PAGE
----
iPhone Q1 Sales Dip 19% in China: A Low Point?

According to data from the independent research company Counterpoint Research, Apple’s iPhone sales in China decreased by 19% in the first quarter. This marks the worst sales performance of the product in the Chinese market since the outbreak of the pandemic around 2020. The research estimates that Apple has slipped to third place in the fiercely competitive Chinese market, nearly level with Huawei. The overall market has grown by around 1.5%, with local brands like Honor and Xiaomi leading the growth.

With the release of the Huawei Pura70 series, the current market performance continues the previous popularity seen with the Huawei Mate 60 Pro series, making it still hard to find in stores. Huawei’s forefront plan has now become an important way for consumers to purchase Huawei phones. Huawei’s dual-flagship strategy is gradually showing its advantages. In the high-end market, Huawei Mate and Pura target different user groups and have been validated by the market. More and more users are switching to Huawei phones, mostly at the expense of Apple’s market share.

Huawei’s strong sales also confirm that when Huawei initially withdrew, most of its market share was taken by Apple. Now, it seems like it’s time for Apple to “pay back.” In the Chinese market, undoubtedly, the most popular phones are those belonging to the Huawei product line. Despite Apple continuously reducing prices, even with CEO Tim Cook visiting China frequently in hopes of sustaining the previous sales momentum, users are seemingly not convinced. Even with the price cuts, users desire more resolute technological breakthroughs rather than incremental changes in iPhones.

Even TSMC (Taiwan Semiconductor Manufacturing Company) remains pessimistic about the revival of the smartphone market this year. Demand for the company’s subcontracting business in the smartphone sector is shrinking. However, with the rise of Artificial Intelligence (AI), TSMC has managed to alleviate some of the pressure on capacity due to the high demand for AI chips, especially popular ones like NVIDIA’s. Previously, TSMC almost exclusively reserved this capacity for Apple.

As sales decline, the demand for capacity also decreases, which is why TSMC is skeptical about the recovery of the smartphone industry. The current slump in iPhone sales in the Chinese market further confirms this point. User preferences are no longer singular. Moreover, Apple’s performance in the next fiscal quarter may even be worse. TSMC’s pessimism about the market is actually a manifestation of Apple’s market performance. As the Chinese smartphone market increasingly emphasizes AI capabilities, Apple still struggles to unleash more technological prowess, leading TSMC to temper its future expectations.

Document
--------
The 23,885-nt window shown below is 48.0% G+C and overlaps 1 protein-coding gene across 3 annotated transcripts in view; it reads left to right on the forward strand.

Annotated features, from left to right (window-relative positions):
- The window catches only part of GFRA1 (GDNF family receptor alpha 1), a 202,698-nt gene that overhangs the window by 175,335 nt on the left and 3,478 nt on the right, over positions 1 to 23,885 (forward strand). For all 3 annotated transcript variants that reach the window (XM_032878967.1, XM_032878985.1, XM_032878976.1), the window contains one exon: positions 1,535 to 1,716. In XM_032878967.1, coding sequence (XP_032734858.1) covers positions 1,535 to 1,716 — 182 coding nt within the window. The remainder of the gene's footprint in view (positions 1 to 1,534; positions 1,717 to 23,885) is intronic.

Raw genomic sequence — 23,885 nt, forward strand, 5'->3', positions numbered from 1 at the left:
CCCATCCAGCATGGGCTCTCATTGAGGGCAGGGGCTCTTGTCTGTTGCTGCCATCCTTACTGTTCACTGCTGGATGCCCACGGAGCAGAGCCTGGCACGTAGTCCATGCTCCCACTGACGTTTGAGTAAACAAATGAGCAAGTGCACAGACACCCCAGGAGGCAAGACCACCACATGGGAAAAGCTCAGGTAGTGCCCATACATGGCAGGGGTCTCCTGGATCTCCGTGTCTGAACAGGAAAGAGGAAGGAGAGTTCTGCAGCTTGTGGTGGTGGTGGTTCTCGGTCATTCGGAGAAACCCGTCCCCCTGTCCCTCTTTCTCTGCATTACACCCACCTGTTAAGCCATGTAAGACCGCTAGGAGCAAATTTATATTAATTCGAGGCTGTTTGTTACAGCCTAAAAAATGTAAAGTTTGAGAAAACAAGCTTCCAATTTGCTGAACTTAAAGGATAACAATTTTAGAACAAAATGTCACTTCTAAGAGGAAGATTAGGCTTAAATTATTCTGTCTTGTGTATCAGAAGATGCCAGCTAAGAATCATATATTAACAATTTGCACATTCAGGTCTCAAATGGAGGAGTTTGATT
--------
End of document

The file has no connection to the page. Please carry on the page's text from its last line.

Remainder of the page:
Foreign media indicate that with the release of the Huawei Pura70 series and Apple’s next flagship product not expected until September this year, there is almost a six-month gap. This undoubtedly provides ample time for Chinese brands like Huawei to vie for market share. Moreover, Huawei’s production capacity growth and supply chain capabilities are steadily improving. This time, the Pura 70 series has significantly outpaced the supply speed of the Mate 60 Pro series. As long as production capacity meets demand, user enthusiasm for purchasing is expected to remain high.

The market perceives Huawei’s sales growth of nearly 70% as a clear indication of its rise in the high-end market that was once dominated by Apple. Currently, Huawei and Apple are increasingly competitive in the product range above $800. When Apple products lack allure, it is clear that the Huawei Mate 60 Pro and Huawei Pura 70 series have ignited user enthusiasm.

Previously, IDC’s analysis showed a nearly 10% decrease in global iPhone shipments in the first three months of 2024, sparking concerns about Apple’s growth prospects. Counterpoint’s data provides a comprehensive view of the first quarter. The research firm stated last month that it estimated a 24% decline in Apple’s iPhone sales in China in the first six weeks of the year. Furthermore, Counterpoint analysts believe that Huawei’s products have directly impacted Apple’s performance in the high-end market, thus restraining Apple’s quarterly sales. Additionally, there has been a slight decline in consumer demand for upgrading iPhones compared to previous years.

American media speculates that the Huawei Mate60 series released in August last year already significantly influenced iPhone sales in mainland China. Now, with the launch of the Huawei Pura70 series, offering users new choices, it is highly likely to exert more pressure on iPhone sales. Market institutions are optimistic about the shipment volume of the Huawei Pura70 series, expecting it to reach 13-15 million units, a staggering increase of 230%.

Of note, besides making breakthroughs in chip technology, Huawei’s operating system has also reached a crucial turning point. Internal sources from Huawei suggest that the Huawei Mate70 series is expected to feature the “pure HarmonyOS,” which will undoubtedly be a game-changer for Huawei phones. From self-developed chips and operating systems to the recent high-profile return, Huawei’s relentless pursuit of technological innovation has almost filled all gaps within a few years. Huawei is undoubtedly Apple’s biggest competitor, leading to foreign media exclaiming that Apple is “sweating profoundly.”

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